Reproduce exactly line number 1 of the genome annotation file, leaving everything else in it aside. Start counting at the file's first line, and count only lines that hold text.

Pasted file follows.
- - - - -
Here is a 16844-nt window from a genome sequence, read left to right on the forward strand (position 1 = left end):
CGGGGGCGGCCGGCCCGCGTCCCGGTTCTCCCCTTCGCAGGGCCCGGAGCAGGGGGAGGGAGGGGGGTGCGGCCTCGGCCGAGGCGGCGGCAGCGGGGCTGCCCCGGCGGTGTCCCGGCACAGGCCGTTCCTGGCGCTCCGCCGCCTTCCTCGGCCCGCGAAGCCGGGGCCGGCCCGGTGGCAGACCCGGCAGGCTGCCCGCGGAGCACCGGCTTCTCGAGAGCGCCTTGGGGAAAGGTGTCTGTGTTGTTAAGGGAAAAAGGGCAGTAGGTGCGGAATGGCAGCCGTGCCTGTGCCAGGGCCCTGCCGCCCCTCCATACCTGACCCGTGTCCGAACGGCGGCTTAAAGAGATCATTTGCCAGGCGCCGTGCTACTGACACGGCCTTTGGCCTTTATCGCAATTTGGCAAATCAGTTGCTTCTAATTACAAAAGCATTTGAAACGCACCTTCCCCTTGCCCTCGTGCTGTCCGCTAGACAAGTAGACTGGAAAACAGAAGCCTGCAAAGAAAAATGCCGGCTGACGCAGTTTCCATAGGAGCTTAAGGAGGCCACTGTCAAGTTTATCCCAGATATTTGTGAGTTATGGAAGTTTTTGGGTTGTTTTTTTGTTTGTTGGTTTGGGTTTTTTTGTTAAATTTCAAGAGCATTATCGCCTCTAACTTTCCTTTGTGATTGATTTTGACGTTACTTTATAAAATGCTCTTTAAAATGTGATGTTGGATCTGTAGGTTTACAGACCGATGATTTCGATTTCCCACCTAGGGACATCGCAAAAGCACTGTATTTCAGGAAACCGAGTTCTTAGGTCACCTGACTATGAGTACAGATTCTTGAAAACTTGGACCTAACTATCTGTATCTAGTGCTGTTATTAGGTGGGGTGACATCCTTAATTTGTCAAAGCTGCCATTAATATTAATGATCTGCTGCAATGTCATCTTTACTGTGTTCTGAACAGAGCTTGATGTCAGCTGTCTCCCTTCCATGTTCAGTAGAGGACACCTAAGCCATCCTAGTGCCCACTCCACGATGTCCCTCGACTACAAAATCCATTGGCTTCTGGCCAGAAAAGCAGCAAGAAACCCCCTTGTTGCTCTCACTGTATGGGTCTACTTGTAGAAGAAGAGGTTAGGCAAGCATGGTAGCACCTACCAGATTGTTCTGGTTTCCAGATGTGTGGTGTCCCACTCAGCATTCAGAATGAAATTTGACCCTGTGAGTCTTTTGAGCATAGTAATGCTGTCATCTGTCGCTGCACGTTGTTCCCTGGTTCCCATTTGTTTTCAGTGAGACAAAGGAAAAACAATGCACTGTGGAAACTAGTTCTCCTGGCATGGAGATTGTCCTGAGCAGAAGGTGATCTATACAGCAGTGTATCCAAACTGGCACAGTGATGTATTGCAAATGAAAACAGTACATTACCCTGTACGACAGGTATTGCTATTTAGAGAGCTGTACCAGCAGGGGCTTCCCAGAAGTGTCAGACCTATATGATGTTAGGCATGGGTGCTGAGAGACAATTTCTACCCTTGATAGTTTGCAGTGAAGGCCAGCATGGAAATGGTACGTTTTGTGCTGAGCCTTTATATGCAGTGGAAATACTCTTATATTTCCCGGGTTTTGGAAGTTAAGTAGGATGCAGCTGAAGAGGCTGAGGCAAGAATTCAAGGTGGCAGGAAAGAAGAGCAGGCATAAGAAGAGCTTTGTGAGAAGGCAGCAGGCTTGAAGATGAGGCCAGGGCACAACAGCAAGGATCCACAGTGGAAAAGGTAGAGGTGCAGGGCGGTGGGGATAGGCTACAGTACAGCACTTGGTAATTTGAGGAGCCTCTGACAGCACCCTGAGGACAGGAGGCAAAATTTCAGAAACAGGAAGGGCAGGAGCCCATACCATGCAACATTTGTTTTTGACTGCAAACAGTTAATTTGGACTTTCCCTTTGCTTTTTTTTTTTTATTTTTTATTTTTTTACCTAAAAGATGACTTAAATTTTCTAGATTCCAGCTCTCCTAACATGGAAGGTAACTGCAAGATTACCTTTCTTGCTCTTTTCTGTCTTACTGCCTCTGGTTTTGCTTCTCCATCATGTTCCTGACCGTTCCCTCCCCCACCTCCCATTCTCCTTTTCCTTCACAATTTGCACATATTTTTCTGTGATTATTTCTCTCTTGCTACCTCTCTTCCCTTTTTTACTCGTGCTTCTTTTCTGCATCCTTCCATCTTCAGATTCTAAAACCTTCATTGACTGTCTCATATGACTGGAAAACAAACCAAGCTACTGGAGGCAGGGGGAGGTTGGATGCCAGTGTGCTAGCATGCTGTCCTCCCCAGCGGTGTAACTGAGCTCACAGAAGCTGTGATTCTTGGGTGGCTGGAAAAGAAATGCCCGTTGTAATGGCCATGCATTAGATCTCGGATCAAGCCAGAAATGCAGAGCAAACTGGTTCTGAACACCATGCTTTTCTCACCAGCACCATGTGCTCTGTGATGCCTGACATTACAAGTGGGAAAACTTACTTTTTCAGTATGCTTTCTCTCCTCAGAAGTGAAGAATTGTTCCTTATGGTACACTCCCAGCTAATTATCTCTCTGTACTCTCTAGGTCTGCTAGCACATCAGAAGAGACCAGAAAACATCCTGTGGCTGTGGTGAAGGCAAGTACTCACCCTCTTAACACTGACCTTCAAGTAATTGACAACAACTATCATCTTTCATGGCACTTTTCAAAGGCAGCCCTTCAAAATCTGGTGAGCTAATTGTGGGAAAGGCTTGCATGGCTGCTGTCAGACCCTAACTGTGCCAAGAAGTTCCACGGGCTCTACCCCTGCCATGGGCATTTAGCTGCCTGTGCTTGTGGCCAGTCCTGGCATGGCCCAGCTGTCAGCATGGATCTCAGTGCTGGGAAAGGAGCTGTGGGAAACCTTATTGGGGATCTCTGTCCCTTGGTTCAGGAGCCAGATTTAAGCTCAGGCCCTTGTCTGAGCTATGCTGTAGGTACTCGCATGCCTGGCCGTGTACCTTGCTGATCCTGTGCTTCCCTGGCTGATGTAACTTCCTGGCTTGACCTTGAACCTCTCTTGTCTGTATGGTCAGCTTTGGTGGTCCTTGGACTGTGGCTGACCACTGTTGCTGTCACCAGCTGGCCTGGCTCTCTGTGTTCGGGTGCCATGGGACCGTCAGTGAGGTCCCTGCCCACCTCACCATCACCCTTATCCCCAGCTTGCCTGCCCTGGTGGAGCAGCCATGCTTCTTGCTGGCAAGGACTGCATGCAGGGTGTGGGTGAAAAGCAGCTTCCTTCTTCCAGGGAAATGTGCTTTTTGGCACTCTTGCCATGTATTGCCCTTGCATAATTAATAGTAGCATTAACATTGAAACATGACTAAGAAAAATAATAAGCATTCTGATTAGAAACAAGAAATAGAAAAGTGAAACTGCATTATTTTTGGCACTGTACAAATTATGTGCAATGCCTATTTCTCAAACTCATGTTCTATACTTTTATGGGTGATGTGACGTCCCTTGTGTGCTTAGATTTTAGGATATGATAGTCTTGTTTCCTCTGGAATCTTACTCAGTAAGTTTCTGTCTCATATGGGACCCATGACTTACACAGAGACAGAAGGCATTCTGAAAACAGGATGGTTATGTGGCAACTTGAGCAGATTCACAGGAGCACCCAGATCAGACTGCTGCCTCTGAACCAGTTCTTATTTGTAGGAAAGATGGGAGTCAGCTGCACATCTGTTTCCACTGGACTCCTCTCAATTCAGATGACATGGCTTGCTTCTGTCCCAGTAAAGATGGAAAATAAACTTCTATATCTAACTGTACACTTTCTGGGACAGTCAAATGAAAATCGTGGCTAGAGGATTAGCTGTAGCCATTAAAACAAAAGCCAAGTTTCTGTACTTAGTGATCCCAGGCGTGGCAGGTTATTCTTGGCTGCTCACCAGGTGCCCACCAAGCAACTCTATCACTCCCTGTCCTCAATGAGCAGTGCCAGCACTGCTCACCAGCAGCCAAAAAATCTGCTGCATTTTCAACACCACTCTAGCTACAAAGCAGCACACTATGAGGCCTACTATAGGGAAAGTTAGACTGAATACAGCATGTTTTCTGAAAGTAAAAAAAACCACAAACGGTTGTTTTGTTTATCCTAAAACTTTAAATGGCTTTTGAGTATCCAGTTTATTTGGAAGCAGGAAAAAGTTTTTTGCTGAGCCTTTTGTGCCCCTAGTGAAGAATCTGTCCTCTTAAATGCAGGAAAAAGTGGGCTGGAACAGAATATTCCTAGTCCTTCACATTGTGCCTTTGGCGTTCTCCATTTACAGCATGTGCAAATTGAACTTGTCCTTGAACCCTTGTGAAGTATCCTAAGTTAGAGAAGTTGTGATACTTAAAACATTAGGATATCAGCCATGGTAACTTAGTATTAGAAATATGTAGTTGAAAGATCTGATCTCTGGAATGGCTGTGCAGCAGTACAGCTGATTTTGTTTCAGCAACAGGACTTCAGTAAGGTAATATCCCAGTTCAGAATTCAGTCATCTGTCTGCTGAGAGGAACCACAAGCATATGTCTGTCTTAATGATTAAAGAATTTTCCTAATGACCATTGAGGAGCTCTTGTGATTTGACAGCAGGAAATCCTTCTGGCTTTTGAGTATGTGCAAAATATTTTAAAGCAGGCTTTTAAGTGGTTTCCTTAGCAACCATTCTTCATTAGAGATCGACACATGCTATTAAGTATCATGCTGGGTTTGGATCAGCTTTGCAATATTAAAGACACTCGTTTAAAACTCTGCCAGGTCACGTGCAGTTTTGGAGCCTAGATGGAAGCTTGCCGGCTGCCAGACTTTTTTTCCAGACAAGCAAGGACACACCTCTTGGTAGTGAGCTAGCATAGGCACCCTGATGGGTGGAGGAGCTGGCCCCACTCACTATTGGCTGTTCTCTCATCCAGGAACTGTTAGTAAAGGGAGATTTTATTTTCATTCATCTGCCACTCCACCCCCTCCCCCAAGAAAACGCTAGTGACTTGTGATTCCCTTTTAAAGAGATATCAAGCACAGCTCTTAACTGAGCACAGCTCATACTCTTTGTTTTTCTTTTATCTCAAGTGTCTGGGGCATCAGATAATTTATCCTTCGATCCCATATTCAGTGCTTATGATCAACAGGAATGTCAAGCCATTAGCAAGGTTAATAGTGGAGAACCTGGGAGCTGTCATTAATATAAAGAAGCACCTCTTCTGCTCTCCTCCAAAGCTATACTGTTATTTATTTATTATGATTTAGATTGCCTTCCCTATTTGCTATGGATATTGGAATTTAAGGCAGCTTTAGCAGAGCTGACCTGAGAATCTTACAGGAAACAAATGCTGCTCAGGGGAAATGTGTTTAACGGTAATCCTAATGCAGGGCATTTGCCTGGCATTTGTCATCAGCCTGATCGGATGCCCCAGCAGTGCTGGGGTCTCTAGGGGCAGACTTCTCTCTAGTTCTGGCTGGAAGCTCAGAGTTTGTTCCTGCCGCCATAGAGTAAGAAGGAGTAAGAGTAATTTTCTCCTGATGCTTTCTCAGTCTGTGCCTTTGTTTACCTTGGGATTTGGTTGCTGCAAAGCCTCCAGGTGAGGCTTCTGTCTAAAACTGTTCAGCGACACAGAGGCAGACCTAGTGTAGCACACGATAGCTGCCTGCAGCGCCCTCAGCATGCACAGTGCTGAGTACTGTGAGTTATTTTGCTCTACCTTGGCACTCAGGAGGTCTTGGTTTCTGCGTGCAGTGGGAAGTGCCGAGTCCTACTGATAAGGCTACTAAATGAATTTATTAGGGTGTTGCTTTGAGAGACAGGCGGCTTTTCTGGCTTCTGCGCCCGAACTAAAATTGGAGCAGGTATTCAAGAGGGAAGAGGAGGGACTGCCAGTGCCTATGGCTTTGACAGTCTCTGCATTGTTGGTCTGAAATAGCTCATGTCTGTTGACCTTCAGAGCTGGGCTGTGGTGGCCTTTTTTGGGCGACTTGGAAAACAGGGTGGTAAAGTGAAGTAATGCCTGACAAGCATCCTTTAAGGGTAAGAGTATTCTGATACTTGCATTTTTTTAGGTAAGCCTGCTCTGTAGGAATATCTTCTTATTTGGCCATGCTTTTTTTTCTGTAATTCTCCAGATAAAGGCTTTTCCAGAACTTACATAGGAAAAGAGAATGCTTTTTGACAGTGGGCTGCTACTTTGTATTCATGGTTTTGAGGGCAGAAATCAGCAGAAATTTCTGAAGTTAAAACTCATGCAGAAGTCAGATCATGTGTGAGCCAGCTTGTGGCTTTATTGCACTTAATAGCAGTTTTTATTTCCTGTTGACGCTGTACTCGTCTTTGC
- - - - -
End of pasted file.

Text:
Here is a 16844-nt window from a genome sequence, read left to right on the forward strand (position 1 = left end):